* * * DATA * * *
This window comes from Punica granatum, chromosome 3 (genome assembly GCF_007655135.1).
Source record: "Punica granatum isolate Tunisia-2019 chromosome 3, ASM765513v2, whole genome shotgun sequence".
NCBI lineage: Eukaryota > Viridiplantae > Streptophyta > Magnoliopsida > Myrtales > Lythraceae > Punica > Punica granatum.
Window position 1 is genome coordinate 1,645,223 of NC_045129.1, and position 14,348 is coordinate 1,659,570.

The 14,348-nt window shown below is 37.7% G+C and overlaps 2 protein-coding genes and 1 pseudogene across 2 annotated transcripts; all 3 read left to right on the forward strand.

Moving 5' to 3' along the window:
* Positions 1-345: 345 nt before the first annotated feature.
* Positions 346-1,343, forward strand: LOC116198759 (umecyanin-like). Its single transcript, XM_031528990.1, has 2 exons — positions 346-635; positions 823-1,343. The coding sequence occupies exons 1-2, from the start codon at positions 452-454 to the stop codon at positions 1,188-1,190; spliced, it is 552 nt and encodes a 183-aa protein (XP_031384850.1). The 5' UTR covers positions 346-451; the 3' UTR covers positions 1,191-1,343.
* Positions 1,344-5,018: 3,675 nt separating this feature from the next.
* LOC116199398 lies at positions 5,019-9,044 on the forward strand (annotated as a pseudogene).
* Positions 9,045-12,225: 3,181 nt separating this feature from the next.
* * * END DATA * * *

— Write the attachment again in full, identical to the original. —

This window comes from Punica granatum, chromosome 3 (genome assembly GCF_007655135.1).
Source record: "Punica granatum isolate Tunisia-2019 chromosome 3, ASM765513v2, whole genome shotgun sequence".
NCBI lineage: Eukaryota > Viridiplantae > Streptophyta > Magnoliopsida > Myrtales > Lythraceae > Punica > Punica granatum.
Window position 1 is genome coordinate 1,645,223 of NC_045129.1, and position 14,348 is coordinate 1,659,570.

The 14,348-nt window shown below is 37.7% G+C and overlaps 2 protein-coding genes and 1 pseudogene across 2 annotated transcripts; all 3 read left to right on the forward strand.

Moving 5' to 3' along the window:
* Positions 1-345: 345 nt before the first annotated feature.
* Positions 346-1,343, forward strand: LOC116198759 (umecyanin-like). Its single transcript, XM_031528990.1, has 2 exons — positions 346-635; positions 823-1,343. The coding sequence occupies exons 1-2, from the start codon at positions 452-454 to the stop codon at positions 1,188-1,190; spliced, it is 552 nt and encodes a 183-aa protein (XP_031384850.1). The 5' UTR covers positions 346-451; the 3' UTR covers positions 1,191-1,343.
* Positions 1,344-5,018: 3,675 nt separating this feature from the next.
* LOC116199398 lies at positions 5,019-9,044 on the forward strand (annotated as a pseudogene).
* Positions 9,045-12,225: 3,181 nt separating this feature from the next.